“But to the Son He says, ‘Your throne, God, is forever and ever, and the scepter of Your kingdom is a scepter of justice. You have loved righteousness and hated lawlessness; this is why God, Your God, has anointed You with the oil of joy rather than Your companions.’” Hebrews 1:8-9

Interestingly, this same inspired NT writing even mentions some of the activities of the Son which have been from of old, from everlasting times, such as his work of creating and sustaining all things which have been made!

“Long ago God spoke to the fathers by the prophets at different times and in different ways. In these last days, He has spoken to us by His Son, Whom God appointed heir of all things and made the universe through Him. The Son is the radiance of God’s glory and the exact imprint/representation of His nature, sustaining all things by His powerful word. After making purification for sins, He sat down at the right hand of the Majesty on high.… And, ‘In the beginning, Lord [the Son], You established the earth, and the heavens are the works of Your hands; they will perish, but You remain. They will all wear out like clothing; You will roll them up like a cloak, and they will be changed like a robe. But You are the same, and Your years will never end.’” Hebrews 1:1-3, 10-12

Now one may object to this by arguing that neither ‘olam nor qedem necessarily speak of eternal duration or a beginningless past, since there are instances where these terms are used for a specific period of time which has a definite beginning and/or end.

Although this is true, it ignores the fact that Micah 5:2 uses both of these terms to describe the activities of this Davidic Ruler.(1) The employment of both ‘olam and qedem in the same context makes it quite clear that the inspired author wanted to highlight the eternal preexistence, and therefore the uncreated nature, of this particular King.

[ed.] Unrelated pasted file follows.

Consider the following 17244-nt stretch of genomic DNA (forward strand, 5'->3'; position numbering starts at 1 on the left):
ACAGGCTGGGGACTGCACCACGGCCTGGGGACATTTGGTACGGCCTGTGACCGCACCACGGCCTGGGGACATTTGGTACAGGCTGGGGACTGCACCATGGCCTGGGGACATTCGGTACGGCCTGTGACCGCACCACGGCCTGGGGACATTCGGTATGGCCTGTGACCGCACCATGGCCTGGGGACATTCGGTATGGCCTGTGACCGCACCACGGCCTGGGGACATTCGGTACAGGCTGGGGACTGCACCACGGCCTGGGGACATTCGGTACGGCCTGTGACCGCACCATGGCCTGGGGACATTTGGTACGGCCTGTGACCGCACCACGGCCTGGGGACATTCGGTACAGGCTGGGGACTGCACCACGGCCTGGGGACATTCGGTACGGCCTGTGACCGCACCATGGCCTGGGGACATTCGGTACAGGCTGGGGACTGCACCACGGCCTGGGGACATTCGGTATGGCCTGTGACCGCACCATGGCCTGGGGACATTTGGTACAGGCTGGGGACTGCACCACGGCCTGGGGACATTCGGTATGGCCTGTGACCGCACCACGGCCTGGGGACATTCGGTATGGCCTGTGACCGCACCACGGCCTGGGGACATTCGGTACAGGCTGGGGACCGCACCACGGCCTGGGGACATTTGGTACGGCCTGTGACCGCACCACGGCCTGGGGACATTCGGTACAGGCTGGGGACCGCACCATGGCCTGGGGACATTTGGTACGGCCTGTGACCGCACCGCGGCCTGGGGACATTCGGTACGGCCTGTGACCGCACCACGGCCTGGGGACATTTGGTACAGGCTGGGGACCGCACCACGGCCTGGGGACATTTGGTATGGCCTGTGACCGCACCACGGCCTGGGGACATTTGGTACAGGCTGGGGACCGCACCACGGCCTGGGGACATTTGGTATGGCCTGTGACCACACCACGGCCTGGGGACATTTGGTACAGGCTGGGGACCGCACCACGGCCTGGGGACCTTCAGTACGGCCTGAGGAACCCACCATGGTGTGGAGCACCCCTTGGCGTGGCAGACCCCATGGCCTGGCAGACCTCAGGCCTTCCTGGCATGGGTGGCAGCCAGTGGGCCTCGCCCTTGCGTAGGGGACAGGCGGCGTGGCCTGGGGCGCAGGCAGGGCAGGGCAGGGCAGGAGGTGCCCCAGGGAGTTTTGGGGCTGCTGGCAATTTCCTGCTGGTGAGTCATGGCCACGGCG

Messianic Jewish scholar Dr. Michael Rydelnik explains it best:

“Additionally, Micah predicted that this king's origins would be from eternity past. The two Hebrew temporal nouns can speak of eternity when they stand alone, although this is not always the case. Used chronologically, qedem, 'antiquity,' can refer to ancient times as in 'long ago,' to the earliest imaginable times as when the mountains first came to be (Deut. 33:15), or to the 'eternal' God and His eternal dwelling place (Deut 33:27; Hab 1:12; Pss 55:19; 68:33). The second term 'olam, 'eternity,' usually refers to the distant or unending future (although sometimes within the context of one's lifetime). But it is also used of ancient times in the past (Ps 24:7) or of the beginning of creation (Ps 25:6; Joel 2:2) or before. According to Ps 93:2, God's 'throne has been established from the beginning [lit. 'from them']; /You are from eternity.' And Ps 90:2 declares, 'Before the mountains were born, /before You gave birth to the earth and the world, /from eternity to eternity, You are God.' When qedem and 'olam are used together, however, as in Prov 8:22-23, they ALWAYS denote eternity past (cf. Deut 33:27). In Mic 5:2, these words are placed together to emphasize the ruler's true origin, being far earlier than his arrival in Bethlehem or even antiquity. Rather, he comes from eternity past.15” (Rydelnik, The Messianic Hope: Is The Hebrew Bible Really Messianic? [B&H Publishing Group, Nashville, TN 2010] 7. Decoding the Hebrew Bible: How the New Testament Reads the Old, p. 98; bold emphasis ours)

And as Rydelnik mentions, this passage (among several others) may have been what led specific rabbinic sources to conclude that the Messiah is preexistent:

15 This is possibly the source of the Talmudic idea of a preexistent Messiah. See S. Goldman, "Micah," in the Twelve Prophets, Soncino Books of the Bible (London: Soncino, 1957), 175. However, while the Talmud recognizes the Messiah as preexistent, it does not see Him as eternal. (Ibid, pp. 98-99; bold emphasis ours)

More on this point in the third part of our analysis.

We, thus, have an explicit OT text which proclaims that the Messiah, though born in Bethlehem, is nevertheless a divine Being who has actually existed eternally!